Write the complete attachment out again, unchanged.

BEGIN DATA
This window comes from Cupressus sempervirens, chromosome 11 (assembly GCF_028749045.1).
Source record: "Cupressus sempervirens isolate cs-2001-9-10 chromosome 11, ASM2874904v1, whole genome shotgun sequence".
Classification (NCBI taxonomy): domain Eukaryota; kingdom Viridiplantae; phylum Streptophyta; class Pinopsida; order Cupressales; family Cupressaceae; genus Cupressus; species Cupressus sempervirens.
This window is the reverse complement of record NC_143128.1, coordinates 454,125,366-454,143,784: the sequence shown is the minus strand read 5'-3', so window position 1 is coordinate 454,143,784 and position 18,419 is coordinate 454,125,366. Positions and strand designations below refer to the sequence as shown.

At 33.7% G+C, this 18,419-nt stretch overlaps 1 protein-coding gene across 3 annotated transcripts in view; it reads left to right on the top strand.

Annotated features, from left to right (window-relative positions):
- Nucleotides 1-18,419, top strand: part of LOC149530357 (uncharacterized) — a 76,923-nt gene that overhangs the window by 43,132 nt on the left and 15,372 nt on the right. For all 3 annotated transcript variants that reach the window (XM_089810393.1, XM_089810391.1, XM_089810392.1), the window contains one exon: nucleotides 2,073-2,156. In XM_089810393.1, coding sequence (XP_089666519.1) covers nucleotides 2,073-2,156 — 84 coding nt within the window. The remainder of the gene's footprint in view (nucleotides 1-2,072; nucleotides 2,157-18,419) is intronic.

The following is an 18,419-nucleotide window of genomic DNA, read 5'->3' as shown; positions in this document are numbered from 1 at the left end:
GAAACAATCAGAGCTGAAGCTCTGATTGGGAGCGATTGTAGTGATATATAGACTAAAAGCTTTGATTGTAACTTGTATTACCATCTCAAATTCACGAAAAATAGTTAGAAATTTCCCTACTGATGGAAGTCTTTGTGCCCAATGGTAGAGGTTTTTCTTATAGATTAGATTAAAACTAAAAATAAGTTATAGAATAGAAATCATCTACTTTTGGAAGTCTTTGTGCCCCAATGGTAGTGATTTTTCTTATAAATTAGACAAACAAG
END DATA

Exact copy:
This window comes from Cupressus sempervirens, chromosome 11 (assembly GCF_028749045.1).
Source record: "Cupressus sempervirens isolate cs-2001-9-10 chromosome 11, ASM2874904v1, whole genome shotgun sequence".
Classification (NCBI taxonomy): domain Eukaryota; kingdom Viridiplantae; phylum Streptophyta; class Pinopsida; order Cupressales; family Cupressaceae; genus Cupressus; species Cupressus sempervirens.
This window is the reverse complement of record NC_143128.1, coordinates 454,125,366-454,143,784: the sequence shown is the minus strand read 5'-3', so window position 1 is coordinate 454,143,784 and position 18,419 is coordinate 454,125,366. Positions and strand designations below refer to the sequence as shown.

At 33.7% G+C, this 18,419-nt stretch overlaps 1 protein-coding gene across 3 annotated transcripts in view; it reads left to right on the top strand.

Annotated features, from left to right (window-relative positions):
- Nucleotides 1-18,419, top strand: part of LOC149530357 (uncharacterized) — a 76,923-nt gene that overhangs the window by 43,132 nt on the left and 15,372 nt on the right. For all 3 annotated transcript variants that reach the window (XM_089810393.1, XM_089810391.1, XM_089810392.1), the window contains one exon: nucleotides 2,073-2,156. In XM_089810393.1, coding sequence (XP_089666519.1) covers nucleotides 2,073-2,156 — 84 coding nt within the window. The remainder of the gene's footprint in view (nucleotides 1-2,072; nucleotides 2,157-18,419) is intronic.

The following is an 18,419-nucleotide window of genomic DNA, read 5'->3' as shown; positions in this document are numbered from 1 at the left end:
GAAACAATCAGAGCTGAAGCTCTGATTGGGAGCGATTGTAGTGATATATAGACTAAAAGCTTTGATTGTAACTTGTATTACCATCTCAAATTCACGAAAAATAGTTAGAAATTTCCCTACTGATGGAAGTCTTTGTGCCCAATGGTAGAGGTTTTTCTTATAGATTAGATTAAAACTAAAAATAAGTTATAGAATAGAAATCATCTACTTTTGGAAGTCTTTGTGCCCCAATGGTAGTGATTTTTCTTATAAATTAGACAAACAAG